Workout May Decrease Appetite


Rather than the commonly held belief that you “work up an appetite” when you exercise, you may actually be decreasing your sense of hunger and your urge to eat. Researchers at Brigham Young University found that 45 minutes of moderate to vigorous exercise in the morning reduced their participants' desire for food. How's that for a one-two punch when it comes to weight control?

The findings were published online in Medicine & Science in Sports & Exercise. A release from the university reports that Professors James LeCheminant and Michael Larson measured the neural activity of 35 women, some normal weight and some obese, while the subjects viewed food images, both following a morning of exercise and a morning without exercise. The team found that the women's response to the food pictures decreased after brisk workouts.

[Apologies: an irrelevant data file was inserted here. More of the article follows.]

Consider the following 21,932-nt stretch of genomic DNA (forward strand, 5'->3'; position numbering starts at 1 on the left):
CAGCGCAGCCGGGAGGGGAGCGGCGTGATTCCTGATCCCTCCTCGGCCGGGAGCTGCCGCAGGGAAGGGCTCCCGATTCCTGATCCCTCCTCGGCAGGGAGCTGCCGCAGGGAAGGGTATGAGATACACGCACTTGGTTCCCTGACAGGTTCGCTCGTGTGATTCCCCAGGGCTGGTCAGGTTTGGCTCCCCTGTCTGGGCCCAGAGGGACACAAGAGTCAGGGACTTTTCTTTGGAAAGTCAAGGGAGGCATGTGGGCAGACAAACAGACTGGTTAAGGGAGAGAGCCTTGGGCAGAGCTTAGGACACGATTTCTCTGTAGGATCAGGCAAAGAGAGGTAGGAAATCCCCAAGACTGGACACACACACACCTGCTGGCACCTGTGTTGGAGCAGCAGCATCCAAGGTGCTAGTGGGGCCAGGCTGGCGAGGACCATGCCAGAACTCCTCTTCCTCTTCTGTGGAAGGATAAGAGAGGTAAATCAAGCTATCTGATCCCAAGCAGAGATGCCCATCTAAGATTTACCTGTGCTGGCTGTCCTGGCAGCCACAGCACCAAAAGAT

“This study provides evidence that exercise not only affects energy output, but it also may affect how people respond to food cues,” LeCheminant said. “We wanted to see if obesity influenced food motivation, but it didn’t. However, it was clear that the exercise bout was playing a role in their neural responses to the pictures of food.”

Also of interest, the women in the experiment did not eat more food on the exercise day to “make up” for the extra calories they burned in exercise. In fact, they ate approximately the same amount of food on the non-exercise day.

Larson said this is one of the first studies to look specifically at neurologically-determined food motivation in response to exercise and that researchers still need to determine how long the diminished food motivation lasts after exercise and to what extent it persists with consistent, long-term exercise.

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